Parents Guide to Distracted Driving

In recent years, distracted driving has become an epidemic. In 2014 alone, 3,179 people were killed by distracted driving, and that number continues to increase. Teenagers are especially at risk. With the advent of smartphones and social media, teens feel pressure to stay connected at all times. According to the Transportation Research Institute at the University of Michigan, 25% of teen drivers respond to a text at least once every time they get behind the wheel. That’s a scary statistic for North Carolina parents.

So how do you speak with your child about distracted driving? suggests taking these three steps to help your teenager develop good driving habits that will keep them safe while out of on the road.

  1. Have the Talk—Discuss with your teen what it means to be a safe driver and set ground rules for when they’re behind the wheel. For example, if the keys are in the ignition, the phone is put away.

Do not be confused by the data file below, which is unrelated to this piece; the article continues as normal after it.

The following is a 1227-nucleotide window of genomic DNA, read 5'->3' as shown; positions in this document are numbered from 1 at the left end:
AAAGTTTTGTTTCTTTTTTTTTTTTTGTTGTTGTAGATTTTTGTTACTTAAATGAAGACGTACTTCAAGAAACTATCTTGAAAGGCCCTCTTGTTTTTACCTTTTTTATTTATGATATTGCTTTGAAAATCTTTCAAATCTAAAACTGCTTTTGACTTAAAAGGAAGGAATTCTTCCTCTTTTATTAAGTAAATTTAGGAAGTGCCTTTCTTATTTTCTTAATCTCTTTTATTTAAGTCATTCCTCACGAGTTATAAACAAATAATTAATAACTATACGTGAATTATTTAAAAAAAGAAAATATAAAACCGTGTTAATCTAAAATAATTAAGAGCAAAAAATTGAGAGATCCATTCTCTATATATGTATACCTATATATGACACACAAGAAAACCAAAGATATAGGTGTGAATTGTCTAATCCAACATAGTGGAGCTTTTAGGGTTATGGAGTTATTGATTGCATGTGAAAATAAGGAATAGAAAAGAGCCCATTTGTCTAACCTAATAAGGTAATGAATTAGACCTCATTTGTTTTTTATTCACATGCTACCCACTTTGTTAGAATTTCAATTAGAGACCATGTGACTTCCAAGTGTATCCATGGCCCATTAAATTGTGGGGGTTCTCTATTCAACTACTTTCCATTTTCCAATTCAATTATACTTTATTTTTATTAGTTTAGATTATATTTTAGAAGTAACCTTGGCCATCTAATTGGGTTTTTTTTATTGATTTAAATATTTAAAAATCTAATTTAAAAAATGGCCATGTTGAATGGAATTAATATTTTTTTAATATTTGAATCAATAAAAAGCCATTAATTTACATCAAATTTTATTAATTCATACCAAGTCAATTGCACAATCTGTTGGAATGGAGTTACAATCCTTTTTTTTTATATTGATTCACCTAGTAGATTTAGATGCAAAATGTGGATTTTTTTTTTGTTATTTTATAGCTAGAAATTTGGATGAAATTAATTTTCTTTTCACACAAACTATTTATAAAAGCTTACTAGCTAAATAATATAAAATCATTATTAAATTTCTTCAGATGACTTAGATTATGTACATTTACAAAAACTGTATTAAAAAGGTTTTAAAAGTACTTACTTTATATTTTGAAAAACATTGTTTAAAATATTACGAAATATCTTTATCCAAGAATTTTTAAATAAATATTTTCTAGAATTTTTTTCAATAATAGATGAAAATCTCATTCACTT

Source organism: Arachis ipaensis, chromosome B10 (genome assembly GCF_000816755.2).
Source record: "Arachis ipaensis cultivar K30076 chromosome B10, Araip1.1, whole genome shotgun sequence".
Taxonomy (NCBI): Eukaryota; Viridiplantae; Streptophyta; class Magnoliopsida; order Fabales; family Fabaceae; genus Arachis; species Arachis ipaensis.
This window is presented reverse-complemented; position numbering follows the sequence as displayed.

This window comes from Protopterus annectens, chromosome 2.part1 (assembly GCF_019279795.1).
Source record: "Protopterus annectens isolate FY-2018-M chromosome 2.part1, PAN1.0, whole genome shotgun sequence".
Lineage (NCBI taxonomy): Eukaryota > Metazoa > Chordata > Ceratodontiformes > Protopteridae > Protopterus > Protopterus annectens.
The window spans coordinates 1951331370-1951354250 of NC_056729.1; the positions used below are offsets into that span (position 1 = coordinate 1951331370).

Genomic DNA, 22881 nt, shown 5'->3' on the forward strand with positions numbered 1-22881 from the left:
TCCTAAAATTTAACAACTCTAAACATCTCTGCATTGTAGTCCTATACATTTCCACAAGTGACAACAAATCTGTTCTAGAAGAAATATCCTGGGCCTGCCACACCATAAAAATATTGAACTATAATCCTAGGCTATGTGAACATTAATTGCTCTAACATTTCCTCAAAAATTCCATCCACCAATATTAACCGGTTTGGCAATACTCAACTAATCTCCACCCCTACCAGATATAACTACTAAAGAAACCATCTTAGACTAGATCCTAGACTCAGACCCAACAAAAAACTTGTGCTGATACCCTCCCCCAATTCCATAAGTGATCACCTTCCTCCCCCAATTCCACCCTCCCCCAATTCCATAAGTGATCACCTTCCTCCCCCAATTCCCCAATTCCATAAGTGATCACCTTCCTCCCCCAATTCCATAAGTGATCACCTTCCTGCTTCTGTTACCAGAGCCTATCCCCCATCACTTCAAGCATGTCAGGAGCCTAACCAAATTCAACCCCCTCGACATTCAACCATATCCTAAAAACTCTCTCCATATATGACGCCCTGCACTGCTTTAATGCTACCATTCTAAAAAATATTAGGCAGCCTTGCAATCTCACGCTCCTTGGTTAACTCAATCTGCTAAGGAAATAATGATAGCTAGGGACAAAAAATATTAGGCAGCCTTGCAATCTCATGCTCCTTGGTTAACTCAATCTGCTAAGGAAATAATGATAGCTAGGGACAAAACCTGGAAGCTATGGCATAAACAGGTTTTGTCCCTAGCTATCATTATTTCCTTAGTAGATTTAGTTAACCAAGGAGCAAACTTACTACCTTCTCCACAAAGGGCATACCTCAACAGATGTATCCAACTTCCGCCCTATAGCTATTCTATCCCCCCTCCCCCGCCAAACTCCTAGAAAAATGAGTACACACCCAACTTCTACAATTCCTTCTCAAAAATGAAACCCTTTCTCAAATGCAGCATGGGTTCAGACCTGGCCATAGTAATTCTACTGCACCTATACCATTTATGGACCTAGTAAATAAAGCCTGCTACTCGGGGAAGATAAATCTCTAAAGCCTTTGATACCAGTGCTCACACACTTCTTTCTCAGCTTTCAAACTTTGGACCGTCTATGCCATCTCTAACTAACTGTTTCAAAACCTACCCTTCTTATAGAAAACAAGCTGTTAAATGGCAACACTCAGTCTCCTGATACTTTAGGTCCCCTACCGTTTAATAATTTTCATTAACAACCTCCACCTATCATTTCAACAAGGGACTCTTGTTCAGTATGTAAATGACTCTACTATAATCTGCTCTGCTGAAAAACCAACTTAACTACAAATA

2. Make a Family Pledge—Have everyone in your family sign a pledge to being distraction-free while driving. Set a positive example by placing your cell phone in the glove compartment every time you drive.
  3. Know the Laws in Your State—Many states have Graduated Driver Licensing (GDL) laws that include cell phone and texting bans for young drivers. Remind your teen driver that there could be serious consequences for violating these laws – including a delayed or suspended license.

Learn more about how to talk with your teens about the dangers of distracted driving at

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